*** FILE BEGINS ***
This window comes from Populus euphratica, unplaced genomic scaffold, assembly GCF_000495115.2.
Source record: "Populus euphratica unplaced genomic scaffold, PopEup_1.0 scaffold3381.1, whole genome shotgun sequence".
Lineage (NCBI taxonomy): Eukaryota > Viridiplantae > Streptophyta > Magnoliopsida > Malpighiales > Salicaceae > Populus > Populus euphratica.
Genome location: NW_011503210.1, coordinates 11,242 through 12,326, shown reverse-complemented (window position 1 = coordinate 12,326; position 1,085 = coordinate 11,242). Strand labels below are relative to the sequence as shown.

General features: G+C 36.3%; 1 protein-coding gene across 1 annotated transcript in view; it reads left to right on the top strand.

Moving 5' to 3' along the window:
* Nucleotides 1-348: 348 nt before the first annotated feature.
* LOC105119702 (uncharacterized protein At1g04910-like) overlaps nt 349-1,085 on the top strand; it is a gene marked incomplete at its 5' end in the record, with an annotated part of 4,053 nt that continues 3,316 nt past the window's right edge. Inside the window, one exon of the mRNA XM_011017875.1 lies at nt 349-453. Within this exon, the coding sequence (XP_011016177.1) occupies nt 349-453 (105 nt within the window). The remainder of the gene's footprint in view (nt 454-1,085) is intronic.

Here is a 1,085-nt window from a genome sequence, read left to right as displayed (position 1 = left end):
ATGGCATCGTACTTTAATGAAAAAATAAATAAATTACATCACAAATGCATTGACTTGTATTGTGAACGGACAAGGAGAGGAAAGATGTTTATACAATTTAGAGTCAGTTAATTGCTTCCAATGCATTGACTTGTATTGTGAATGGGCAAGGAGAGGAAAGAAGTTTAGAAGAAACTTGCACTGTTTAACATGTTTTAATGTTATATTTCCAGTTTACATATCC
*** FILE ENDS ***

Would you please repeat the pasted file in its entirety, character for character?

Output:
This window comes from Populus euphratica, unplaced genomic scaffold, assembly GCF_000495115.2.
Source record: "Populus euphratica unplaced genomic scaffold, PopEup_1.0 scaffold3381.1, whole genome shotgun sequence".
Lineage (NCBI taxonomy): Eukaryota > Viridiplantae > Streptophyta > Magnoliopsida > Malpighiales > Salicaceae > Populus > Populus euphratica.
Genome location: NW_011503210.1, coordinates 11,242 through 12,326, shown reverse-complemented (window position 1 = coordinate 12,326; position 1,085 = coordinate 11,242). Strand labels below are relative to the sequence as shown.

General features: G+C 36.3%; 1 protein-coding gene across 1 annotated transcript in view; it reads left to right on the top strand.

Moving 5' to 3' along the window:
* Nucleotides 1-348: 348 nt before the first annotated feature.
* LOC105119702 (uncharacterized protein At1g04910-like) overlaps nt 349-1,085 on the top strand; it is a gene marked incomplete at its 5' end in the record, with an annotated part of 4,053 nt that continues 3,316 nt past the window's right edge. Inside the window, one exon of the mRNA XM_011017875.1 lies at nt 349-453. Within this exon, the coding sequence (XP_011016177.1) occupies nt 349-453 (105 nt within the window). The remainder of the gene's footprint in view (nt 454-1,085) is intronic.

Here is a 1,085-nt window from a genome sequence, read left to right as displayed (position 1 = left end):
ATGGCATCGTACTTTAATGAAAAAATAAATAAATTACATCACAAATGCATTGACTTGTATTGTGAACGGACAAGGAGAGGAAAGATGTTTATACAATTTAGAGTCAGTTAATTGCTTCCAATGCATTGACTTGTATTGTGAATGGGCAAGGAGAGGAAAGAAGTTTAGAAGAAACTTGCACTGTTTAACATGTTTTAATGTTATATTTCCAGTTTACATATCC